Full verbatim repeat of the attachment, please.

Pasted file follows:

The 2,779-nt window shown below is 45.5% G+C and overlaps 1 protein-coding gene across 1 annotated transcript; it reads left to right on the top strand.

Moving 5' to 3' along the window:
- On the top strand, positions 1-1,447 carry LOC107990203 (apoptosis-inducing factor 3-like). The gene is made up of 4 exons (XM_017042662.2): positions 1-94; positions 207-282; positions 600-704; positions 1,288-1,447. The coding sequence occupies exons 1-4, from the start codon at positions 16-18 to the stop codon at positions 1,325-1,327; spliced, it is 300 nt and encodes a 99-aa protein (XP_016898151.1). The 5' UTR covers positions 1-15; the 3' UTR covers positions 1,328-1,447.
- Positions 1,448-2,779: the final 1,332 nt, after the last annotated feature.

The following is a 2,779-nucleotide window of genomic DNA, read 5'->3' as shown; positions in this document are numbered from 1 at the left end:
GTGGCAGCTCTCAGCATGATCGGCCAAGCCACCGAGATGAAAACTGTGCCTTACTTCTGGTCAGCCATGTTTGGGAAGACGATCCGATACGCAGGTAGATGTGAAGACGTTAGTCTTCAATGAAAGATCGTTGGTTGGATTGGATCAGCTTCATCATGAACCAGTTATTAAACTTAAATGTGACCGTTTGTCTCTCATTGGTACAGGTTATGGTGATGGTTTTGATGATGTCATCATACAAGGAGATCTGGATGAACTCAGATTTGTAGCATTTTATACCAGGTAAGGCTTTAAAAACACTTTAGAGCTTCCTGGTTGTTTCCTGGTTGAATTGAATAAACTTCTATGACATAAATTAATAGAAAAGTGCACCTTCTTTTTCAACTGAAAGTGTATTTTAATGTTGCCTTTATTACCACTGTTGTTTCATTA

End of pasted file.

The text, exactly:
The 2,779-nt window shown below is 45.5% G+C and overlaps 1 protein-coding gene across 1 annotated transcript; it reads left to right on the top strand.

Moving 5' to 3' along the window:
- On the top strand, positions 1-1,447 carry LOC107990203 (apoptosis-inducing factor 3-like). The gene is made up of 4 exons (XM_017042662.2): positions 1-94; positions 207-282; positions 600-704; positions 1,288-1,447. The coding sequence occupies exons 1-4, from the start codon at positions 16-18 to the stop codon at positions 1,325-1,327; spliced, it is 300 nt and encodes a 99-aa protein (XP_016898151.1). The 5' UTR covers positions 1-15; the 3' UTR covers positions 1,328-1,447.
- Positions 1,448-2,779: the final 1,332 nt, after the last annotated feature.

The following is a 2,779-nucleotide window of genomic DNA, read 5'->3' as shown; positions in this document are numbered from 1 at the left end:
GTGGCAGCTCTCAGCATGATCGGCCAAGCCACCGAGATGAAAACTGTGCCTTACTTCTGGTCAGCCATGTTTGGGAAGACGATCCGATACGCAGGTAGATGTGAAGACGTTAGTCTTCAATGAAAGATCGTTGGTTGGATTGGATCAGCTTCATCATGAACCAGTTATTAAACTTAAATGTGACCGTTTGTCTCTCATTGGTACAGGTTATGGTGATGGTTTTGATGATGTCATCATACAAGGAGATCTGGATGAACTCAGATTTGTAGCATTTTATACCAGGTAAGGCTTTAAAAACACTTTAGAGCTTCCTGGTTGTTTCCTGGTTGAATTGAATAAACTTCTATGACATAAATTAATAGAAAAGTGCACCTTCTTTTTCAACTGAAAGTGTATTTTAATGTTGCCTTTATTACCACTGTTGTTTCATTA